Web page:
The Rewards of Immersing Yourself
Kendall, senior in international studies, Sonoma State University, California; ELI teaching volunteer in Ecuador, summer 2011
After months of living and teaching in an Ecuador village, Kendall has one, very specific bit of advice for potential volunteers: become part of the community. Make yourself talk to people, even if at first it’s awkward. Establish contacts and friendships. “That’s something a lot of people in my village noticed,” Kendall recalls, “That some volunteers sort of stay to themselves. It could be shyness, or a language barrier. But I would say, you really need to reach out to the people. ”
This was Kendall’s first international venture, and yes, he was a bit nervous when he got there. Finding himself immersed in Ecuador pushed the boundaries of his high school-learned Spanish. Like many novice travelers, he worried a bit about the food. His host mother, whom he liked immediately, left for work early and was often out of the house. Judging by Kendall’s calm, measured speech, you get the sense he’s someone who appreciates order and structure – qualities often in short supply in the developing world. For some newly-arrived international volunteers, this could be a recipe for a bummer experience; for Kendall, it was the beginning of the adventure of a lifetime.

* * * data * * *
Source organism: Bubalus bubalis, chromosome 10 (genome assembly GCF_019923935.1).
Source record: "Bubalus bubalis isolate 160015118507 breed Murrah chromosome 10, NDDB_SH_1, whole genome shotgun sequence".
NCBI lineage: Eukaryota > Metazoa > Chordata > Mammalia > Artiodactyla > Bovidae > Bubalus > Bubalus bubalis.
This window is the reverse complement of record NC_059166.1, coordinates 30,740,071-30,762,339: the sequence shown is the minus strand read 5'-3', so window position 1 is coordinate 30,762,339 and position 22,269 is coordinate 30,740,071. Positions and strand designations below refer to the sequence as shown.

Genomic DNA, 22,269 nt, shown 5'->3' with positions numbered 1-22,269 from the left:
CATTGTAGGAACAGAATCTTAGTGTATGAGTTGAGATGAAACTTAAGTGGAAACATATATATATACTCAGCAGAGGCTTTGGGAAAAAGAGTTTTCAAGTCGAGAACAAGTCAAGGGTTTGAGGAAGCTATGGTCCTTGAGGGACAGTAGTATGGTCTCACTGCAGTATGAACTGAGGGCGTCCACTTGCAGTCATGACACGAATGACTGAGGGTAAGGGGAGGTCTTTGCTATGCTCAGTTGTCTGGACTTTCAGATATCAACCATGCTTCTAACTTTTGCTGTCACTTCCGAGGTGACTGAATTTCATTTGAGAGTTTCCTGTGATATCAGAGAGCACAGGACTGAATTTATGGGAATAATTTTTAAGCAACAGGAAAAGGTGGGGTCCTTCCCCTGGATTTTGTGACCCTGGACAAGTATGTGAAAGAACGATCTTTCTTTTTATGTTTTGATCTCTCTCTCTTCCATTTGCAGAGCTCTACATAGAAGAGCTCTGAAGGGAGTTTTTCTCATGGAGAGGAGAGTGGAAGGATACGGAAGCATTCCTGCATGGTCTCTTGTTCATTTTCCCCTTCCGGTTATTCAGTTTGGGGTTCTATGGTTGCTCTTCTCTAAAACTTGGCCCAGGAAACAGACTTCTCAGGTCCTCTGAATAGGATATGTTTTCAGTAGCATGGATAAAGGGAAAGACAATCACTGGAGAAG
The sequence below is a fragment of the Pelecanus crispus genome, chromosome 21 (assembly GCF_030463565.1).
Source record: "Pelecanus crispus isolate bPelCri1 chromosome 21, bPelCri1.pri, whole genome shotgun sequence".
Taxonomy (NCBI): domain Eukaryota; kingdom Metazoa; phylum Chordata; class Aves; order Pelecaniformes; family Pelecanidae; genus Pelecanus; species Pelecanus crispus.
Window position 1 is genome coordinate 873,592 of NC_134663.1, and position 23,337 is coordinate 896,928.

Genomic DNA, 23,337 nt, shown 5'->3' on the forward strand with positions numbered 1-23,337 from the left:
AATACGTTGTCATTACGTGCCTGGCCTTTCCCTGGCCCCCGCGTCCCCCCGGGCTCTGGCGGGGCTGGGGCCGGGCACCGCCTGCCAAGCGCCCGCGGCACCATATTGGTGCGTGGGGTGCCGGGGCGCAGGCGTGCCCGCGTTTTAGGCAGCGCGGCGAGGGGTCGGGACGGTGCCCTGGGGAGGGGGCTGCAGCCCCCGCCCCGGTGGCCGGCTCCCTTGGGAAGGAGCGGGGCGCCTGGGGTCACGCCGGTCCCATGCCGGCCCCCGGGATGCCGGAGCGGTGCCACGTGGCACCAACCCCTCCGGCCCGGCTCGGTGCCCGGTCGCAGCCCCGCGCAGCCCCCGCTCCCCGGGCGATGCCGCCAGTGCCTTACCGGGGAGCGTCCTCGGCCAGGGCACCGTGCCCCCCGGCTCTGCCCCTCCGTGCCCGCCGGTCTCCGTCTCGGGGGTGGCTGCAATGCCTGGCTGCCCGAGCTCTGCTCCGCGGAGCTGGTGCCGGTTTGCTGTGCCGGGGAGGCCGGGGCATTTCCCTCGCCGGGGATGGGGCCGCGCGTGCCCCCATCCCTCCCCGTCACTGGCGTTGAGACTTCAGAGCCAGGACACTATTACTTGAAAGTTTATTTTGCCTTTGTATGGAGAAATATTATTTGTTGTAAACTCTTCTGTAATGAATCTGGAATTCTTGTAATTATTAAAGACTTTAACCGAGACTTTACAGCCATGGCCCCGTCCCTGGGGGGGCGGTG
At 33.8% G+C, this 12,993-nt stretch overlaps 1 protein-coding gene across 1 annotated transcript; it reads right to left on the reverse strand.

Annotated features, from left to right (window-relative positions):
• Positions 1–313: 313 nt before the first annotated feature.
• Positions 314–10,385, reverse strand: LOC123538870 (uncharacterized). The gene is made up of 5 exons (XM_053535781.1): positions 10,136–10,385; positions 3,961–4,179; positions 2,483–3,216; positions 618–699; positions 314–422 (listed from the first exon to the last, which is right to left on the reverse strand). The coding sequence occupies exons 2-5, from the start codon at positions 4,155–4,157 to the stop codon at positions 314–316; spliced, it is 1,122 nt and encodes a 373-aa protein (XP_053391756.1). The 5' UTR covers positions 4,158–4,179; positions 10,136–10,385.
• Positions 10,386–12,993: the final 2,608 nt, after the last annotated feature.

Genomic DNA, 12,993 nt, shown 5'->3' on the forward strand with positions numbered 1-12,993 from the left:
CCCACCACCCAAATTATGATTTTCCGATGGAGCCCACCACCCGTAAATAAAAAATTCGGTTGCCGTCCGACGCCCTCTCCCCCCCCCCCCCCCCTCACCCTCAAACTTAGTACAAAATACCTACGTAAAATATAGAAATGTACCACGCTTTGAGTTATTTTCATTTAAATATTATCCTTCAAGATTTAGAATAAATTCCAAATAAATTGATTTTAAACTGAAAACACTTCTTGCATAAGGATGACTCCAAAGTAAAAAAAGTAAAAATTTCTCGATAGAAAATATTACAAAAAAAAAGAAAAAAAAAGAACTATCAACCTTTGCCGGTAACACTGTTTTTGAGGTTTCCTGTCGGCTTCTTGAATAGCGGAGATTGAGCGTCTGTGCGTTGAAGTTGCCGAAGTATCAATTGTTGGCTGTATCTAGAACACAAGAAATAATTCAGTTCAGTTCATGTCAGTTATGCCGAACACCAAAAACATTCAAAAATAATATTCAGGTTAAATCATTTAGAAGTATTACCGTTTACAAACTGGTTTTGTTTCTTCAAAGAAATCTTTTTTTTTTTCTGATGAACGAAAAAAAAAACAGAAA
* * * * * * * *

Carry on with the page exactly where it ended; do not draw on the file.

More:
“Life is a lot slower in Ecuador,” Kendall says, “and I quickly realized the importance of family and community. So I also slowed down in a way – adjusted my expectations to the local pace. I also expressed my interest in the local people by talking with them as much as I could.” The locals responded. Soon, Kendall found himself having at times extensive conversations with villagers who reveled in his openness. Ecuadorians were eager to hear about his life and family back home; he in turn learned about them. He also learned to accept – and embrace – a different pace of life. Time was a little relative (“it’s quite common for people to be late”) and much of it devoted to celebrations of all kinds. “The Ecuadorian people love parties and festivals. There were a lot of holidays during my stay, a lot of very loud parties with firecrackers and a lot of festive noise.”
Kendall’s immersion quickly bore fruit. His Spanish improved rapidly, today Kendall says he’s quite fluent thanks in large measure to the degree he made himself a part of the village.
There were other positive surprises. He discovered he loved the fresh, plain, preservative- and chemical-free cuisine. “It gave me more energy, and I actually felt better, and healthier than I did in the States.” He realized the children he taught English were more responsive when he looked less like ‘Senior Profesor’ and more like an older buddy – so he started dressing a bit more casually for work. The result was a closer relationship with the kids, and, most likely, more effective classroom interactions.
When asked if he’d do anything differently if he had a chance for an Ecuador re-do, Kendall pauses and thinks back. “Maybe I’d make myself get up earlier so I could spend more time with my host mother before she went to work,” he almost chuckles.
Even in retrospect, it’s typical of Kendall to think about his Ecuadorian relationships. He may have an international perspective, but an interpersonal focus. This quality will serve him well on his next adventure: after graduating, Kendall plans to teach English in Japan. It’s a safe bet that he will emerge from that experience enriched by a vast circle of close Japanese friends.